Problems and Promise of Medical Vocabularies

A few of my previous projects, have engendered for me a love-hate relationship with standardized medical vocabularies, particularly diagnosis codes. I was recently asked to provide some thoughts on diagnosis codes and how their input could be improved. Here were my answers.

Are vocabulary standards useful?

In general, the utility of vocabulary standards depends on your frame. Under prospective payment systems such as IPPS, it is helpful to characterize patient acuity for the purposes of assigning DRG codes which have further implications for a health system’s reimbursement. Without structured, universal codes it would not be possible to define the “product” that a health care system provided to a sick patient.

Similarly, structured codes have utility for non-billing reporting processes such as process improvement and public health. In theory, diagnosis codes can be followed over time or used as important patient strata for outcomes assessment. Unfortunately, their utility for these purposes are often undermined by their billing implications. “Gaming” can occur that may lead to artifacts in data such as a steady incline in the number of patients coded for a certain diagnosis code that happens to be well reimbursed.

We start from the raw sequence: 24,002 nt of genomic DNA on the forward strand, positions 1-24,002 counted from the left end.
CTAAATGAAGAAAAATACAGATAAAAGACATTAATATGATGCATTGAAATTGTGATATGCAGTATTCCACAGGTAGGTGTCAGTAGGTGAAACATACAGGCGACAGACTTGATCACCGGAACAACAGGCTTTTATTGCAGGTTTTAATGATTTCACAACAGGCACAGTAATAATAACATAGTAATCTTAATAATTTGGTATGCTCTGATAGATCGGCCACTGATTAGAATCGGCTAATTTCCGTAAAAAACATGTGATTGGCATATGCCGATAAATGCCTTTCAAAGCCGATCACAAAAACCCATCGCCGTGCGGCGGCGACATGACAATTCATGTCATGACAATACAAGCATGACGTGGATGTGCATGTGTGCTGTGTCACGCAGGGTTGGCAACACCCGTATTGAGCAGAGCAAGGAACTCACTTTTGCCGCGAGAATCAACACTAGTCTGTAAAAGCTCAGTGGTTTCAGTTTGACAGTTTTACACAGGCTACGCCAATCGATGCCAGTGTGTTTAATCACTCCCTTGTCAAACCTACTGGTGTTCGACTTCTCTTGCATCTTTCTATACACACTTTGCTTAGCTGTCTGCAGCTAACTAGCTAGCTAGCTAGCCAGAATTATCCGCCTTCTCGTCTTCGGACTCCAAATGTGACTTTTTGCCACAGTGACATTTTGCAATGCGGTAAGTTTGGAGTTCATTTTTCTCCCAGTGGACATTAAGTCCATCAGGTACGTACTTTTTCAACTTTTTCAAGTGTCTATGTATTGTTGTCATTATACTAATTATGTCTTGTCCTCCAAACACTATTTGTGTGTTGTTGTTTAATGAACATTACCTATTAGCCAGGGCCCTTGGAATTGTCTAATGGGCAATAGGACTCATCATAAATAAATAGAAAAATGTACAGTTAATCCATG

From a clinical entry standpoint, structured concepts tend to offer little utility and frequently frustrate clinicians. Depending on the robustness of the chosen ontology, clinicians may have to find “workaround” diagnoses such as “Viral infection, NOS”. These NOS or “unspecified” diagnoses tend to be fairly common among ICD9 for example.

Possible UI improvements for fixed vocabulary

Clinicians generally have been spoiled by data entry user interface elements available in consumer products. These time-saving and error-reducing measures include

  • auto-complete
  • associations (ie people who chose X, also chose Y)
  • “most commonly used” or “most recently used” picklists
  • spell-check (ie “did you mean …”)
  • automatic labelling (ie NLP / regular expression matching of free text for likely concepts)

I’d love to see EMRs move further away from the “diagnosis calculators” concept that involves multiple clicks and high cognitive burden and more towards these well-enjoyed UI elements.

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